I decided that it was time to start putting together some of my Glorious Hexagons to create the first finished piece in my series from the fabric of The Embracing Horses collection.

As I was assembling large hexagons I noticed that there were some blocks that got passed over time and time again. I thought it might be a good idea to try putting these together to make a table runner which I will use on the chest of drawers in the master bedroom.

I worked on this project throughout the day of the January 21st Women’s March on Washington D.C. I felt unable to attend the march myself so I had made a donation to allow a college student to obtain a ride to the march for free. To that extent I felt as if I was represented, yet I wanted to feel even more connected to the event. So I worked on my needlework while the women marched and watched the event on YouTube. Every time I look at this finished piece I will be reminded of how it had its inception during the Women’s March.

I started by laying out some of my “reject” blocks. Actually there was nothing wrong with any of the blocks. They just had not been chosen to play with others up until now.

I sewed the blocks together and then considered how I was going to flesh out the edges. My first thought was to appliqué the entire piece to a solid background of brown. There was no point in making border pieces because the width of the runner was so narrow that very little fabric would be saved by cutting border pieces, and much work would be created. Unfortunately, I felt that appliqué would have been difficult because I had used glue to baste my pieces and wasn’t sure how I was going to handle maintaining the crisp edges for appliqué as I removed the paper pieces. I got the idea of finishing off the edges with more piece work, but using thread basting for those paper pieces.

Having made that decision I was able to add brown half hexagons to begin fleshing out the edges. These pieces were glue basted because I only needed to have one piece of thread basting between the glued work and the finished edge in order to achieve my goal of removing papers with crisp edges intact.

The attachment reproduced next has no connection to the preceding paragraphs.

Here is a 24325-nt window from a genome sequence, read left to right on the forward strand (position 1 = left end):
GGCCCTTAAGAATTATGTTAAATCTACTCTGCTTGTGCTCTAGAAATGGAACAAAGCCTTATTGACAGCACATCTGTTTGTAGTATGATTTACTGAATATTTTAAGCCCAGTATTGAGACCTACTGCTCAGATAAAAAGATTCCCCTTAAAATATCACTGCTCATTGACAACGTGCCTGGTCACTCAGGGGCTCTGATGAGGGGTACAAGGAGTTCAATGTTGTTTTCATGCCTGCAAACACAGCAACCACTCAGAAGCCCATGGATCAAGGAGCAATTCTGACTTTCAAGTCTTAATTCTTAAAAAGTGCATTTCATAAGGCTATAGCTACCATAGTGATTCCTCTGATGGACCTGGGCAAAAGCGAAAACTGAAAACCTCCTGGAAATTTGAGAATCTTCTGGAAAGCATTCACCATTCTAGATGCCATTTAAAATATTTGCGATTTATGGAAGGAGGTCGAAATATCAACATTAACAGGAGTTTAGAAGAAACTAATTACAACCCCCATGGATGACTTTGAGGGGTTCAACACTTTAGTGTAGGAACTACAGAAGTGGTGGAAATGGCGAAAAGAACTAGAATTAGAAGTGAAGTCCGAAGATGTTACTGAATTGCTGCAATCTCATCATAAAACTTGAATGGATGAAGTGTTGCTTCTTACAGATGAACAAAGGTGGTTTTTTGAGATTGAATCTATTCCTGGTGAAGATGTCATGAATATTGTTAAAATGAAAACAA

Next came the thread basted pieces which would make up the finished edge. I needed an edge wide enough width to accommodate binding without the risk of it touching the edges of blocks. The path I chose turned out to be rather labor intensive as you can well imagine from viewing the photo above. Part of what I needed to do was to baste diamonds in both clockwise and counter clockwise directions in order to tame the tails. I also needed to be aware of how tails were positioned on the other pieces. In the photo above you can see that I had not yet learned those lessons, but I figured it out quickly after having to hide tails in the section above.

This is how the border looks after the basting threads have been removed, and tails have been hidden.

The piecing actually provides a bit of interest on the border.

One thing I noticed while doing this first piece with Glorious Hexagons is that you simply CAN NOT screw it up. When the pieces are placed next to each other they look good almost miraculously even if they are pieces that had been previously passed over time and time again. Then when they are sewn together they look even better. I had noticed that with my large hexagons, but it was even more obvious with these random blocks.

I’m nearly done with the borders. I’ll report back soon with the finished top.

I feel as if I have learned a lot help me decide how I will handle borders moving forward with future Glorious Hexagons projects.